Uncertainty about the Federal Reserve's view on the U.S. economy and another sharp fall in Chinese stocks pushed equities lower across the world on Wednesday and drove lower-yielding currencies higher.

The Fed started its two-day meeting on Tuesday, with expectations that it will leave benchmark interest rates near zero and let a $300 billion quantitative easing program to buy Treasury securities expire on schedule in September as economic gloom lifts.

But after a report showing U.S. firms continue to cut inventories as they lack confidence in the economy, analysts expect the Fed will try to dampen speculation about higher interest rates while still supporting hopes that the makings of a recovery are at hand.

Its statement is due at about 2:15 p.m. EDT.

The Bank of England's inflation forecasts, due at 5:30 a.m. EDT, were also in focus after its surprise decision last week to extend its quantitative easing program.

World stocks as measured by MSCI were down 0.6 percent with emerging market equities <.MSCIEF> dropping 1.7 percent.

World share markets have been moving in tandem for a while and there's growing concern that many have been overbought, which may lead to a bit of adjustment after all the gains, said Masayoshi Okamoto, head of dealing at Jujiya Securities in Tokyo.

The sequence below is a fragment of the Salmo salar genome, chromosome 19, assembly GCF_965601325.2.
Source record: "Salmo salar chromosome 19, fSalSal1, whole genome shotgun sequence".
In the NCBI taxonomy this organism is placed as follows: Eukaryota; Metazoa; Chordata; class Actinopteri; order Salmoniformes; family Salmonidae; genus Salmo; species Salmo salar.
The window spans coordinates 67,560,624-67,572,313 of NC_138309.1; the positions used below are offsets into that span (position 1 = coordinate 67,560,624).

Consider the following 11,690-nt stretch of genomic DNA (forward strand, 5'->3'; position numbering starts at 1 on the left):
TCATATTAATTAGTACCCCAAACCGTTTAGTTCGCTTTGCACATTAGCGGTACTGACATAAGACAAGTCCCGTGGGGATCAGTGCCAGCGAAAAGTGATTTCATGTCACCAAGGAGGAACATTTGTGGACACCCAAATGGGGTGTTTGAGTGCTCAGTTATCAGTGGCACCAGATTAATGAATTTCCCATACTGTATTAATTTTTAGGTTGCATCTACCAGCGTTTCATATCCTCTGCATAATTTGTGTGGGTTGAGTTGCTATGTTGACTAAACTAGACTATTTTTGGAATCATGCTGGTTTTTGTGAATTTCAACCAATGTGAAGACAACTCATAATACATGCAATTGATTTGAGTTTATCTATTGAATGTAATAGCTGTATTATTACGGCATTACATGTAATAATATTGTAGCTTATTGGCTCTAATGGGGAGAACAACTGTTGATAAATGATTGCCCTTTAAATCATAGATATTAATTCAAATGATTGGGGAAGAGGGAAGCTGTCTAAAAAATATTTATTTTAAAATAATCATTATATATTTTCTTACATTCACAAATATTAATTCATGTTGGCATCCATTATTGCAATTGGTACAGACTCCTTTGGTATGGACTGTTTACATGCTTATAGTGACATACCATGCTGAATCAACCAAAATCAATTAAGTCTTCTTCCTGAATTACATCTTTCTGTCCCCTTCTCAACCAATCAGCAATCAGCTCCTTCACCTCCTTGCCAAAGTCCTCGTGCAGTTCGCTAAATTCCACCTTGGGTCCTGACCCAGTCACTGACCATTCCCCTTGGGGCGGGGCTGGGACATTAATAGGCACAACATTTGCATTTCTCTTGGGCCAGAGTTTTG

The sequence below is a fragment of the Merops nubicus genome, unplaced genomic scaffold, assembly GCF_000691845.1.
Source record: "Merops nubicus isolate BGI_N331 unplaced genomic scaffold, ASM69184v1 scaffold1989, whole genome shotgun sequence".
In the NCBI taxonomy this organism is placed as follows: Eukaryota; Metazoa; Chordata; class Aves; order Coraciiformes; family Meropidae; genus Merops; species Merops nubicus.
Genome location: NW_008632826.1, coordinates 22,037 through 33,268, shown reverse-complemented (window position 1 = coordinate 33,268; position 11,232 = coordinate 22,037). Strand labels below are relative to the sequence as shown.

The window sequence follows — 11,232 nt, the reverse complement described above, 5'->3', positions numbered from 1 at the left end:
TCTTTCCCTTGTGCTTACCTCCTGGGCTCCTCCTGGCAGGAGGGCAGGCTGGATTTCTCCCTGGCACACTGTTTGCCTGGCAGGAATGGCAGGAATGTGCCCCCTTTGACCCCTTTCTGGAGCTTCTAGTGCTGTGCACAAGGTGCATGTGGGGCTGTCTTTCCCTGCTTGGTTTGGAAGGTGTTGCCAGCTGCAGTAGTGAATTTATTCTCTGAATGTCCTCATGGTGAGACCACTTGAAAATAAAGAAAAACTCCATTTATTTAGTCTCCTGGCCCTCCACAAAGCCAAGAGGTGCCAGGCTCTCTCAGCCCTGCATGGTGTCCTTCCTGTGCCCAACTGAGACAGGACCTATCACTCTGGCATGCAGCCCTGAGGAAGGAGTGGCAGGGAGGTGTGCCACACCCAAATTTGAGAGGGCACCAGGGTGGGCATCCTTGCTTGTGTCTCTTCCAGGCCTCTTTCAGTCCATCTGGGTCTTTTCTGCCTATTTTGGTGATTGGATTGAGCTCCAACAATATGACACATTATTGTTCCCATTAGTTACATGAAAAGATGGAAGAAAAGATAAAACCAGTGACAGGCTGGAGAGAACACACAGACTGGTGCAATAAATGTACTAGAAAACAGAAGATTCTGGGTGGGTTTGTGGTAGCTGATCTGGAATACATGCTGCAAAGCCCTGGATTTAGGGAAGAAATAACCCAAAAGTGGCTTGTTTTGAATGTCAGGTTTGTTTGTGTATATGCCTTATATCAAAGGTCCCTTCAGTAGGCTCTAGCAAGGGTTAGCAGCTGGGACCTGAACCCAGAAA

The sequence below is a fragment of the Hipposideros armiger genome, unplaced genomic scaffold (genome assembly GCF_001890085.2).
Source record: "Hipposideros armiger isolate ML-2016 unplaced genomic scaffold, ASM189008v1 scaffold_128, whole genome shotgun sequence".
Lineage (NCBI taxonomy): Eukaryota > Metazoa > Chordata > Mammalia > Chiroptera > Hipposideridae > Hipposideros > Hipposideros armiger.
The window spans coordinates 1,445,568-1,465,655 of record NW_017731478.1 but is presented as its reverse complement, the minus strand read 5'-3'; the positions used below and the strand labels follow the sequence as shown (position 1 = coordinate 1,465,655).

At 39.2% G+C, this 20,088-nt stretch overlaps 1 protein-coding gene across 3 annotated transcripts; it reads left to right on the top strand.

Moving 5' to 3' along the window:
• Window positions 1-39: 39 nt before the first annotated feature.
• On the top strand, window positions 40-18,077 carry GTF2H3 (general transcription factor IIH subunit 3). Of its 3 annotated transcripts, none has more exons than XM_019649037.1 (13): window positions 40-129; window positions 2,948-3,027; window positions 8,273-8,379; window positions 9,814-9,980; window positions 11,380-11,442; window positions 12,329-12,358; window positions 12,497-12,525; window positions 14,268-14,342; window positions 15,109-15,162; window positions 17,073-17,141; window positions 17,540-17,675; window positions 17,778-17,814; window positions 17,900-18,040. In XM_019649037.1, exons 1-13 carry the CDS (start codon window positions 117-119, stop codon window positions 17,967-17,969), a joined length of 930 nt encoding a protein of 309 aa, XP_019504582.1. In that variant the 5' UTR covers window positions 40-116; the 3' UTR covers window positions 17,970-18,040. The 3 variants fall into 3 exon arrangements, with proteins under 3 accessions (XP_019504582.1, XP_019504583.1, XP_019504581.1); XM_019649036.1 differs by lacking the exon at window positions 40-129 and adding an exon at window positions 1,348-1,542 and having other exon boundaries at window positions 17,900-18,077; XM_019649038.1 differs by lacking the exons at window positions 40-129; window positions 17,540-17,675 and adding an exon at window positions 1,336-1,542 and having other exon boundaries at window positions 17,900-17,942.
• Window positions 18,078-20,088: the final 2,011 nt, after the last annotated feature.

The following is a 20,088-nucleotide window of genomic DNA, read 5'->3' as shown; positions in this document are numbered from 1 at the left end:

One area of concern was China, where Shanghai's bourse <.SSEC> dropped 4.7 percent. A similar tumble occurred at the end of July and while Chinese stocks are notoriously volatile, investors are nonetheless jittery about the market.

European shares fell in early trade on Wednesday, extending their losing run to three days. The pan-European FTSEurofirst 300 <.FTEU3> index of top shares was down 0.7 percent.

Earlier, Japan's Nikkei <.N225> closed down 1.4 percent.


Falling Chinese stocks dented demand for riskier currencies and prompted investors to cut long positions in higher-yielding currencies such as the Australian dollar.

Uncertainty about the overall market reaction to the Fed's policy decision was also making investors cautious.

The currency reaction after the Fed is hard to predict. But one thing that is certain is that long positions that had been stretched are now looking vulnerable to liquidation, said Shuichi Kanehira, head of FX spot trading at Mizuho Corporate Bank.

The dollar fell 0.7 percent to 95.21 yen, but the U.S. currency was otherwise higher. The euro lost a third of a percent to $1.4100.

Euro zone government bonds were higher as equities came under pressure. Two-year euro zone government bond yields were 5 basis points lower at 1.426 percent, with 10-year yields off 4 basis points at 3.432 percent.

(Editing by Mike Peacock)